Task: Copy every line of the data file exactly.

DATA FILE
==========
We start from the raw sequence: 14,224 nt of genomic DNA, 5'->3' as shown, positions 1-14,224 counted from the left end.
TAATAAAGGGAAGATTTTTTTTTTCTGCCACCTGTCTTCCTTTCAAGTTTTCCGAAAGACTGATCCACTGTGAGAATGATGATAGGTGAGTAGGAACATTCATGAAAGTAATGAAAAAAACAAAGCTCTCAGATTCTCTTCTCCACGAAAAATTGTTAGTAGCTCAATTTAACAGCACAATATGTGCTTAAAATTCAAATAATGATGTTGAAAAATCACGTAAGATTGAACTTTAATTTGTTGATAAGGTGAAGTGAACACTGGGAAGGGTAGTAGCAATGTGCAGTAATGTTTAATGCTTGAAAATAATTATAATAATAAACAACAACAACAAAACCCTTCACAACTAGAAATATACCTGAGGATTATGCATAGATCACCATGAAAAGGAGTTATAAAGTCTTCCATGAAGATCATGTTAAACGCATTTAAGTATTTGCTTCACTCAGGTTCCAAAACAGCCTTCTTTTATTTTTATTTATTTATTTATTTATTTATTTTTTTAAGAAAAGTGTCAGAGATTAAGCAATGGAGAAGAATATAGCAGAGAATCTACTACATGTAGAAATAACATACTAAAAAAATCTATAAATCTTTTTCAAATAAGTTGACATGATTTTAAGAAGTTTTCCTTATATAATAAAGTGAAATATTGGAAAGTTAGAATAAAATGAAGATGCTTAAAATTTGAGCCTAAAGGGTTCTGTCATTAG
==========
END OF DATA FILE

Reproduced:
We start from the raw sequence: 14,224 nt of genomic DNA, 5'->3' as shown, positions 1-14,224 counted from the left end.
TAATAAAGGGAAGATTTTTTTTTTCTGCCACCTGTCTTCCTTTCAAGTTTTCCGAAAGACTGATCCACTGTGAGAATGATGATAGGTGAGTAGGAACATTCATGAAAGTAATGAAAAAAACAAAGCTCTCAGATTCTCTTCTCCACGAAAAATTGTTAGTAGCTCAATTTAACAGCACAATATGTGCTTAAAATTCAAATAATGATGTTGAAAAATCACGTAAGATTGAACTTTAATTTGTTGATAAGGTGAAGTGAACACTGGGAAGGGTAGTAGCAATGTGCAGTAATGTTTAATGCTTGAAAATAATTATAATAATAAACAACAACAACAAAACCCTTCACAACTAGAAATATACCTGAGGATTATGCATAGATCACCATGAAAAGGAGTTATAAAGTCTTCCATGAAGATCATGTTAAACGCATTTAAGTATTTGCTTCACTCAGGTTCCAAAACAGCCTTCTTTTATTTTTATTTATTTATTTATTTATTTATTTTTTTAAGAAAAGTGTCAGAGATTAAGCAATGGAGAAGAATATAGCAGAGAATCTACTACATGTAGAAATAACATACTAAAAAAATCTATAAATCTTTTTCAAATAAGTTGACATGATTTTAAGAAGTTTTCCTTATATAATAAAGTGAAATATTGGAAAGTTAGAATAAAATGAAGATGCTTAAAATTTGAGCCTAAAGGGTTCTGTCATTAG